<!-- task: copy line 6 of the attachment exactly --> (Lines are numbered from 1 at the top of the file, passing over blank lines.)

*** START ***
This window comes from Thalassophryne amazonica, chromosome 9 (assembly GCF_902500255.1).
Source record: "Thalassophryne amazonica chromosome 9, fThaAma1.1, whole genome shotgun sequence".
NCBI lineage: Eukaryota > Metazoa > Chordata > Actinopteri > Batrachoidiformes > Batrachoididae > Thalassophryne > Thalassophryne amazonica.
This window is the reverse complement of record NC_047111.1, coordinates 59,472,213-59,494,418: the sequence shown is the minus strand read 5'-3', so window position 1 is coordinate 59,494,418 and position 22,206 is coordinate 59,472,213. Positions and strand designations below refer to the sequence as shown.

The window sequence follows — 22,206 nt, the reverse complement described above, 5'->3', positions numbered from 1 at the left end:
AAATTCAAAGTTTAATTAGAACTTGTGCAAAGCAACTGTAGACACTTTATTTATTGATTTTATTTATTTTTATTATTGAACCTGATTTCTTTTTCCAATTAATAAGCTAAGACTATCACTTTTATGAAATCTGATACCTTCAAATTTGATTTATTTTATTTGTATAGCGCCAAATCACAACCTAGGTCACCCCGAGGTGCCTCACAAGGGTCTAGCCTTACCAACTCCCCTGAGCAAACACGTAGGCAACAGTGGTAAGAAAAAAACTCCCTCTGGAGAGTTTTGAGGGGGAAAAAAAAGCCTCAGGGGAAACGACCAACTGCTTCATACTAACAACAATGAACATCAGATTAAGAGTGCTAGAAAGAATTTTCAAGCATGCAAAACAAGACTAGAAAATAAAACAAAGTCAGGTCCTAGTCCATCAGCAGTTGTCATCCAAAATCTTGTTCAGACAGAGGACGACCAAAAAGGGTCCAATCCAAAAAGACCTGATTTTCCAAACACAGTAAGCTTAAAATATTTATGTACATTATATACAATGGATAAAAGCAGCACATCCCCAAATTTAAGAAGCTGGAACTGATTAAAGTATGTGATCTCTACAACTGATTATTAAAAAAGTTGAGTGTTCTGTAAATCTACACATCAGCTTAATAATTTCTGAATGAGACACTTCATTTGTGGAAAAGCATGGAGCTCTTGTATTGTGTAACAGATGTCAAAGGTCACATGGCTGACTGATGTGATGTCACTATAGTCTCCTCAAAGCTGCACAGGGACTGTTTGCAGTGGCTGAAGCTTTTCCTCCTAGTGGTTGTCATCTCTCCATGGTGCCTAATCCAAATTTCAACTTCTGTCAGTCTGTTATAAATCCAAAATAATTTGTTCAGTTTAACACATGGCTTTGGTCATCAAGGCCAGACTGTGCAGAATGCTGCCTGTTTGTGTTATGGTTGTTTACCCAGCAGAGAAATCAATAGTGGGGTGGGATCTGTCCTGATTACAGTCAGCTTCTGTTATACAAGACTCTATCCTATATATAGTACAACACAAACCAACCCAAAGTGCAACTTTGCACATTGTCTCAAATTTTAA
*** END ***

AAATTCAAAGTTTAATTAGAACTTGTGCAAAGCAACTGTAGACACTTTATTTATTGATTTTATTTATTTTTATTATTGAACCTGATTTCTTTTTCCAATTAATAAGCTAAGACTATCACTTTTATGAAATCTGATACCTTCAAATTTGATTTATTTTATTTGTATAGCGCCAAATCACAACCTAGGTCACCCCGAGGTGCCTCACAAGGGTCTAGCCTTACCAACTCCCCTGAGCAAACACGTAGGCAACAGTGGTAAGAAAAAAACTCCCTCTGGAGAGTTTTGAGGGGGAAAAAAAAGCCTCAGGGGAAACGACCAACTGCTTCATACTAACAACAATGAACATCAGATTAAGAGTGCTAGAAAGAATTTTCAAGCATGCAAAACAAGACTAGAAAATAAAACAAAGTCAGGTCCTAGTCCATCAGCAGTTGTCATCCAAAATCTTGTTCAGACAGAGGACGACCAAAAAGGGTCCAATCCAAAAAGACCTGATTTTCCAAACACAGTAAGCTTAAAATATTTATGTACATTATATACAATGGATAAAAGCAGCACATCCCCAAATTTAAGAAGCTGGAACTGATTAAAGTATGTGATCTCTACAACTGATTATTAAAAAAGTTGAGTGTTCTGTAAATCTACACATCAGCTTAATAATTTCTGAATGAGACACTTCATTTGTGGAAAAGCATGGAGCTCTTGTATTGTGTAACAGATGTCAAAGGTCACATGGCTGACTGATGTGATGTCACTATAGTCTCCTCAAAGCTGCACAGGGACTGTTTGCAGTGGCTGAAGCTTTTCCTCCTAGTGGTTGTCATCTCTCCATGGTGCCTAATCCAAATTTCAACTTCTGTCAGTCTGTTATAAATCCAAAATAATTTGTTCAGTTTAACACATGGCTTTGGTCATCAAGGCCAGACTGTGCAGAATGCTGCCTGTTTGTGTTATGGTTGTTTACCCAGCAGAGAAATCAATAGTGGGGTGGGATCTGTCCTGATTACAGTCAGCTTCTGTTATACAAGACTCTATCCTATATATAGTACAACACAAACCAACCCAAAGTGCAACTTTGCACATTGTCTCAAATTTTAA